Saturday, July 17, 2010

Etymology Quiz

Shakespeare used the word 'X' to refer to a theater and in the 17th century there was theater in London with that name. From Henry V :

Can this 'X' hold The vastie fields of France? Or may we cramme Within this Woodden O, the very Caskes That did affright the Ayre at Agincourt?

In the 18th century, 'X' entered naval jargon, denoting the junior officer quarters on the lowest, or orlop, deck of a ship that doubled for the surgeon’s hospital during battle. Presumably, this was because the midshipmen, like roosters, would get into fights with one another. From William Falconer’s 1769 An Universal Dictionary of the Marine:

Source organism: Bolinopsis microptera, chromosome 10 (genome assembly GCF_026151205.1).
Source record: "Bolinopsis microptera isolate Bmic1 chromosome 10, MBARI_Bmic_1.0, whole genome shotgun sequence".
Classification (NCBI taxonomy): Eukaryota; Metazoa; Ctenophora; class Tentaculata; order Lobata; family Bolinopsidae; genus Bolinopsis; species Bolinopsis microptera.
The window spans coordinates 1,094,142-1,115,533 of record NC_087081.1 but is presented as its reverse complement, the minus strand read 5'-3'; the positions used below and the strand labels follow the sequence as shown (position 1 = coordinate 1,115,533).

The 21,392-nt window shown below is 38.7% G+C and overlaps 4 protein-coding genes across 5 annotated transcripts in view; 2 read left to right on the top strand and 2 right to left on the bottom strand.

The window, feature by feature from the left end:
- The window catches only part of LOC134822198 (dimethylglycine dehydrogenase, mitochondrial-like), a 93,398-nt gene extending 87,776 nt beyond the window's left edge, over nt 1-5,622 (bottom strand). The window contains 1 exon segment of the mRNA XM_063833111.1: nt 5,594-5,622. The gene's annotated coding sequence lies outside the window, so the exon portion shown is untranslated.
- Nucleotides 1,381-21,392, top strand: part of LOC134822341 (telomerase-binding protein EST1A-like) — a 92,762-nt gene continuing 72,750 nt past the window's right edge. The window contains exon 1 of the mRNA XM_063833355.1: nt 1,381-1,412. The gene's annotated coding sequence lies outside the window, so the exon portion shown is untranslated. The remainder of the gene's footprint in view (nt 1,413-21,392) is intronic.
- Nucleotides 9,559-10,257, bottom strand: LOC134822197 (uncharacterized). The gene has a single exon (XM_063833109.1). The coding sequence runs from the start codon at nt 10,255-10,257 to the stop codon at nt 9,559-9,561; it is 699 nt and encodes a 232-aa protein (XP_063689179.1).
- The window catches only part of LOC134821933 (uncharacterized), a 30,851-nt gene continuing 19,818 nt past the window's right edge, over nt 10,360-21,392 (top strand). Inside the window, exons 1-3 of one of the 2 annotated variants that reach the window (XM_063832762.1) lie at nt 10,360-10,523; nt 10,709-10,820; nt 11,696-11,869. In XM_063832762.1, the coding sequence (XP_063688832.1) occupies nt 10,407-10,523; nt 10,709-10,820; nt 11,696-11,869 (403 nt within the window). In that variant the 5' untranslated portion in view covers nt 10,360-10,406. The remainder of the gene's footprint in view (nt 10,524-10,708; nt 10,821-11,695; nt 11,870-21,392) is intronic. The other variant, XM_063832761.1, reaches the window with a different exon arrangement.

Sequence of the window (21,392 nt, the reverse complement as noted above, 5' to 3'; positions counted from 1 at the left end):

'X' of a ship of war, the apartments of the surgeon and his mates, being the place where the wounded men are dressed.
In 1914, the term was applied to airplanes.So the literal sense gave way to a naval metaphor, which was later applied to airplanes. Which word's origin are we talking about?


Anonymous said...


Anonymous said...

Great post, I am almost 100% in agreement with you

Anonymous said...

how are you?

Can I link to this post please?

Anonymous said...
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About Me

Currently student of NIT,Warangal doing Mechanical Engineering.I did my schooling from Loyola School,Trivandrum. My interests include quizzing,music and chess.I like watching movies and I play violin.